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Forging a path for survivors

A court ruling could give #MeToo victims more legal recourse

Ashley Judd Associated Press/Photo by Michel Euler (file)

Forging a path for survivors

Actress Ashley Judd won an important appeal last week in her lawsuit against disgraced movie mogul Harvey Weinstein. Her victory might make it easier for other women to find legal recourse against sexual harassment and abuse in the workplace.

In April 2018, Judd sued Weinstein for defamation, sexual harassment, and interference with her career. She claimed that in late 1996 or early 1997 Weinstein invited her to a breakfast meeting in a hotel room and made inappropriate sexual advances. Judd rejected him and said Weinstein attempted to blacklist her in Hollywood in retaliation.

She filed her lawsuit after director Peter Jackson admitted that in 1998, Weinstein dissuaded him from casting Judd in his Lord of the Rings trilogy. Jackson said Weinstein claimed she was “a nightmare to work with.” After Jackson found out about Weinstein’s serial abuse, he began to believe Judd might have been the victim of “the Miramax smear campaign,” according to court records.

In September 2019, Weinstein’s lawyers argued that since he did not employ Judd or have a formal business relationship with her at the time of the alleged incident, California law prohibiting workplace sexual harassment did not apply. U.S. District Judge Philip S. Gutierrez concurred. He allowed Judd’s complaints concerning defamation and retaliation to go forward, but he dismissed the sexual harassment element of her suit.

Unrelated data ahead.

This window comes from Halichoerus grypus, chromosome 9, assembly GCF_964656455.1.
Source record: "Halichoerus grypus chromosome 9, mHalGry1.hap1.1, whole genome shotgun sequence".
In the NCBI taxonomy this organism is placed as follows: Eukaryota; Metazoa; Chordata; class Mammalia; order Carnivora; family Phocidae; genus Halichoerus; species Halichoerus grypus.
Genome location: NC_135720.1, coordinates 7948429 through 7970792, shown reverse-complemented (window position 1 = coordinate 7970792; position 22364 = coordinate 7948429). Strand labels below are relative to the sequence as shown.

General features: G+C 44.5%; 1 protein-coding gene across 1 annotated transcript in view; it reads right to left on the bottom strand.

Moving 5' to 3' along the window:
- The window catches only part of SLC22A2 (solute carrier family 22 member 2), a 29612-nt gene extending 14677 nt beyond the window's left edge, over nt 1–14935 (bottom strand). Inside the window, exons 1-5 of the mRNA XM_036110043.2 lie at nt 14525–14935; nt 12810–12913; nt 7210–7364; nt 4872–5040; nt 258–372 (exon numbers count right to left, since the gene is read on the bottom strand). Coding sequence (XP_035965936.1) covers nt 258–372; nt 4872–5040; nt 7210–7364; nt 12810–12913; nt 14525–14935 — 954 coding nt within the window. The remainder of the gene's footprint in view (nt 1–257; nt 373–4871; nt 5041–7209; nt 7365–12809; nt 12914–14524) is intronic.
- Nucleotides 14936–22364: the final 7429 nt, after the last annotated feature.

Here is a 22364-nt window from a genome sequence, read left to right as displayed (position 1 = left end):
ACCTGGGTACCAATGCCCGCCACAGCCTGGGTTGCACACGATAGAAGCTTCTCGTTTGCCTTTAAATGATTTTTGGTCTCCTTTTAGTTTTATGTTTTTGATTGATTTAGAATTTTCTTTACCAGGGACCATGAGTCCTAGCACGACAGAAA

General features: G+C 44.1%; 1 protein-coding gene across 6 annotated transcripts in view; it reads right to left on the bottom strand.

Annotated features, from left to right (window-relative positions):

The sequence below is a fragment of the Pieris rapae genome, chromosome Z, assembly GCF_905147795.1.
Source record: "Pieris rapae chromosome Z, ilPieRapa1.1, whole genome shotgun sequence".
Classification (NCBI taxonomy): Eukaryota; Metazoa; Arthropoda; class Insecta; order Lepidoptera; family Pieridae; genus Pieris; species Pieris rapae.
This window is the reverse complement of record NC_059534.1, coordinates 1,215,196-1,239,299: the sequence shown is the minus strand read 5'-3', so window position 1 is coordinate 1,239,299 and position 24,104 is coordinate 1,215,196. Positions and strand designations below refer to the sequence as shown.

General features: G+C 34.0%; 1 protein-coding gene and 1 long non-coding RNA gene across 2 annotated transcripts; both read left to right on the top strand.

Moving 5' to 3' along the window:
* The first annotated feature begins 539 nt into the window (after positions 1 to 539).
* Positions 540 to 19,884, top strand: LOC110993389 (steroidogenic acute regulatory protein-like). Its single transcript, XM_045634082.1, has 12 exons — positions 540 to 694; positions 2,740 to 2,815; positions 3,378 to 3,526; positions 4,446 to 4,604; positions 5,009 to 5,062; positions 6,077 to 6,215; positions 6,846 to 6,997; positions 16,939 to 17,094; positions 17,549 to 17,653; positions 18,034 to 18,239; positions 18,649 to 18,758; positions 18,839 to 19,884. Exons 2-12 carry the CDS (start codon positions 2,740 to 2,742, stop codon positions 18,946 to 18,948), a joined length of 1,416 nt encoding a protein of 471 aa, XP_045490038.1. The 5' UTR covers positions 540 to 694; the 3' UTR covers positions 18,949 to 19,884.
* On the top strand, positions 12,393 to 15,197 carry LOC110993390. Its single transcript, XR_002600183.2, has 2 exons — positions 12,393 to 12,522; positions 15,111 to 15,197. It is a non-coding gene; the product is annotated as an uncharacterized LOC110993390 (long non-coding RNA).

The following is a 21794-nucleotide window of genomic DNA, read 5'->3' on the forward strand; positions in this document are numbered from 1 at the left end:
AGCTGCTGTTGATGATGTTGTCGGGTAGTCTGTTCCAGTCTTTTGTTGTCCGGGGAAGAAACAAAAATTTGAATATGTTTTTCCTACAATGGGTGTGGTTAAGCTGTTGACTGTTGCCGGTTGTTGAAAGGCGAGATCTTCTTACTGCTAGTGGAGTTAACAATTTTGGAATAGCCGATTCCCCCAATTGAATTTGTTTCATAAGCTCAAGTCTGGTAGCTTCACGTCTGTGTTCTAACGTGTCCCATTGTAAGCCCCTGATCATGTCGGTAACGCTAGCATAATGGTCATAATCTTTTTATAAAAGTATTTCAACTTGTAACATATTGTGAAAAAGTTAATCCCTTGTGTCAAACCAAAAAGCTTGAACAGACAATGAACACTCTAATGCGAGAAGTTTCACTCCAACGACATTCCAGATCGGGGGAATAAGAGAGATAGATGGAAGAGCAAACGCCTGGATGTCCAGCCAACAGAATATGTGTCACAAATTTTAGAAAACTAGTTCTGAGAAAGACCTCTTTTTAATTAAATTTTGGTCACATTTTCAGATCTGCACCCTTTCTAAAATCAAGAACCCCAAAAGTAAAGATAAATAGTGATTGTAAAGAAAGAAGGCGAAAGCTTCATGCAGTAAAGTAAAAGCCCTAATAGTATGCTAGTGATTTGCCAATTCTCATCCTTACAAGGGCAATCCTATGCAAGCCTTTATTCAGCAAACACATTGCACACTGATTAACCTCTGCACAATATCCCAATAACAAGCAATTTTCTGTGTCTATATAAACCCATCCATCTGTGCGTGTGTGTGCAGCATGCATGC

After Gutierrez’s decision, the California legislature changed state law to explicitly cover relationships directors and producers have with actors. Judd sought to restore the sexual harassment portion of her suit, but in January, Gutierrez again dismissed her request, claiming the legislature had changed the law too late for it to affect her case.

But the 9th U.S. Circuit Court of Appeals disagreed. It determined the law had applied to Judd’s case all along. “By virtue of his professional position and influence as a top producer in Hollywood, Weinstein was uniquely situated to exercise coercive power or leverage over Judd, who was a young actor at the beginning of her career,” U.S. Circuit Judge Mary H. Murguia wrote. Moreover, the court found that since Judd had previously acted in a Miramax film, she and Weinstein had a business relationship and his actions could have harmed her career prospects.

Weinstein and his attorneys claim he did not attempt to punish Judd but rather hired her in two later Miramax films, 2002’s Frida and 2009’s Crossing Over. He also said he pushed for her to get the lead female role in 1997’s Good Will Hunting, which went to Minnie Driver.

Earlier this year, a New York jury convicted Weinstein of rape and sexual assault in a separate case. He is serving a 23-year prison sentence near Buffalo, N.Y.

Ted Boutrous, Judd’s attorney, applauded the 9th Circuit’s decision, calling it “an important victory not only for Ms. Judd but for all victims of sexual harassment.” The decision adds another layer of accountability for sexual abusers who retaliate against people who evade their advances. Dozens of other women say Weinstein harassed and assaulted them over several decades.

“This case reminds us that sexual violence thrives on unchecked power and privilege,” Tarana Burke, the activist who coined the phrase “Me Too” to empower victims of sexual abuse, said in a statement. “The implications reverberate far beyond Hollywood and into the daily lives of all of us in the rest of the world.”

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Collin Garbarino

Collin is WORLD’s arts and culture editor. He is a graduate of the World Journalism Institute, the Southern Baptist Theological Seminary, and Louisiana State University and resides with his wife and four children in Sugar Land, Texas.



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